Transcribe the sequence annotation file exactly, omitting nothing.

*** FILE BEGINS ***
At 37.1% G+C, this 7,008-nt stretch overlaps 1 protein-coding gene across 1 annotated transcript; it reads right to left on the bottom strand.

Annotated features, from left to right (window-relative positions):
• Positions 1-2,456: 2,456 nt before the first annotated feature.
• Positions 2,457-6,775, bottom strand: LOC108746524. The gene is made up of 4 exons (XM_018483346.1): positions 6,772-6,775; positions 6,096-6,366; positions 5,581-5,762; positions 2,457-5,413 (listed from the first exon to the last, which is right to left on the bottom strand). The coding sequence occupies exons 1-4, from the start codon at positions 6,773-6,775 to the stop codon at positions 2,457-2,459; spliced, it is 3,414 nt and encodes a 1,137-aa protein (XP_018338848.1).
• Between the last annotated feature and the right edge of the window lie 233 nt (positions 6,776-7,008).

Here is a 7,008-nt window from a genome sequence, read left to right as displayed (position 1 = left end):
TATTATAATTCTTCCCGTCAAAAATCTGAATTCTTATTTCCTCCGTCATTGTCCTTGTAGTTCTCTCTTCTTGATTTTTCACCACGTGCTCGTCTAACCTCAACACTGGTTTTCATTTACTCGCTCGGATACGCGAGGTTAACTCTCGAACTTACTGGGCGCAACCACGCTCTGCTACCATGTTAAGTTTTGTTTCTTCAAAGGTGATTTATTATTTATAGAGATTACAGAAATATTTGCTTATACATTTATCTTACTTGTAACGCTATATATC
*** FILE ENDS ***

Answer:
At 37.1% G+C, this 7,008-nt stretch overlaps 1 protein-coding gene across 1 annotated transcript; it reads right to left on the bottom strand.

Annotated features, from left to right (window-relative positions):
• Positions 1-2,456: 2,456 nt before the first annotated feature.
• Positions 2,457-6,775, bottom strand: LOC108746524. The gene is made up of 4 exons (XM_018483346.1): positions 6,772-6,775; positions 6,096-6,366; positions 5,581-5,762; positions 2,457-5,413 (listed from the first exon to the last, which is right to left on the bottom strand). The coding sequence occupies exons 1-4, from the start codon at positions 6,773-6,775 to the stop codon at positions 2,457-2,459; spliced, it is 3,414 nt and encodes a 1,137-aa protein (XP_018338848.1).
• Between the last annotated feature and the right edge of the window lie 233 nt (positions 6,776-7,008).

Here is a 7,008-nt window from a genome sequence, read left to right as displayed (position 1 = left end):
TATTATAATTCTTCCCGTCAAAAATCTGAATTCTTATTTCCTCCGTCATTGTCCTTGTAGTTCTCTCTTCTTGATTTTTCACCACGTGCTCGTCTAACCTCAACACTGGTTTTCATTTACTCGCTCGGATACGCGAGGTTAACTCTCGAACTTACTGGGCGCAACCACGCTCTGCTACCATGTTAAGTTTTGTTTCTTCAAAGGTGATTTATTATTTATAGAGATTACAGAAATATTTGCTTATACATTTATCTTACTTGTAACGCTATATATC